A cab driver who lost his licence for trying to ward off murderers is fighting for justice.
Khalil Ur Rehman’s taxi badge was withdrawn by council bosses in the wake of the taxigate rapist cabbie scandal.
The 54-year-old was convicted of violent disorder eight years ago after jumping in to intervene when his nephew Atiq Rehman was being attacked by outside Wolverton Mosque.
Just weeks later the attackers struck again, and 18-year-old Atiq was beaten to death with a snooker cue .
Three of the killers were later jailed for murder and the court heard their violence stemmed from a long-running dispute over a “power struggle” at the mosque.
Mr Rehman, who has been driving taxis for 15 years, told Milton Keynes Council immediately of his conviction and explained the circumstances of the offence.
“I had to go before a panel and they all agreed it was fine. I was not a danger to the public, they said.”
But the council’s attitude changed last summer when it was revealed that Mayor Subhan Shafiq had given a glowing character reference for his friend - a convicted rapist - to be granted a taxi driving licence.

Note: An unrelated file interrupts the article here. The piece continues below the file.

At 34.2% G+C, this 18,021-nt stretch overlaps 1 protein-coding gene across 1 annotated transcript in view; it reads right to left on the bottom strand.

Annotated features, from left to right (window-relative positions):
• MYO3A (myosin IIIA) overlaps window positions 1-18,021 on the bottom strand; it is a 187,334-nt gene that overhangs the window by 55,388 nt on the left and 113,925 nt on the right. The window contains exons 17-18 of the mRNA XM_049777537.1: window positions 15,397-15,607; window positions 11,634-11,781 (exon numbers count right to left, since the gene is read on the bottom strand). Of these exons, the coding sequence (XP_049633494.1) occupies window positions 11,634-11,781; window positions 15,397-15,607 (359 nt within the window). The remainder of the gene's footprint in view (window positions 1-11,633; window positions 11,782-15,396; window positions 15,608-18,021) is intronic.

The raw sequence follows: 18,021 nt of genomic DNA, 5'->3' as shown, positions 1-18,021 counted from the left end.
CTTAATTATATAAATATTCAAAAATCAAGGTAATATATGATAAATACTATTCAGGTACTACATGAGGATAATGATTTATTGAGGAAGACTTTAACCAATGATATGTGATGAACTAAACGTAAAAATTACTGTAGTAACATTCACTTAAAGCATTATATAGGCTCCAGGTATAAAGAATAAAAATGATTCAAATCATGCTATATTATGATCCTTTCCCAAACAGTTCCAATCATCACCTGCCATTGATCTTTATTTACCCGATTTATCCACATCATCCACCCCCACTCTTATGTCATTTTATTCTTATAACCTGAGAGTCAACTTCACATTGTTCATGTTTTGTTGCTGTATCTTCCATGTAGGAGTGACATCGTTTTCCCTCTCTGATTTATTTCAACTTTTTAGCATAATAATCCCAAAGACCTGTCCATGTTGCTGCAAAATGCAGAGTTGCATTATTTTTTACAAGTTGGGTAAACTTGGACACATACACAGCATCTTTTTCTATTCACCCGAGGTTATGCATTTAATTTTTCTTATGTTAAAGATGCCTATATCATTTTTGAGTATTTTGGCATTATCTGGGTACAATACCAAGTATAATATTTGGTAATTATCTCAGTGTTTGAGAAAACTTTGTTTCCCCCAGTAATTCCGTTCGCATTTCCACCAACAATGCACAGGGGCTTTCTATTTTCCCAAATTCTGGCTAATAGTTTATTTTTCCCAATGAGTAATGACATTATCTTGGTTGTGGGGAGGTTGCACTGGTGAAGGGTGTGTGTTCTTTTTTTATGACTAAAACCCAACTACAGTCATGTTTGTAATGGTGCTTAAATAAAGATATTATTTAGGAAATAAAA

Officers immediately began conducting revised background checks on all city taxi drivers.
“They called me in and said I could no longer have my licence. Even though they’d accepted my conviction for all those years, they said I was now not a fit and proper person,” said Mr Rehman, whose record isotherwise unblemished.
“I feel I have been tarred with the same brush as a rapist and it is unfair.
“All I did was try to defend my nephew from the men who later murdered him,”
Now the newly formed MK Private Hire Drivers Association is fighting for Mr Rehman’s licence to be reinstated as soon as possible.
Meanwhile and ironically, Mr Shafiq, who has resigned from the council in disgrace, now works as a city taxi driver. His council licence enables him to drive a minibus for a children’s school run contract and and a private hire vehicle.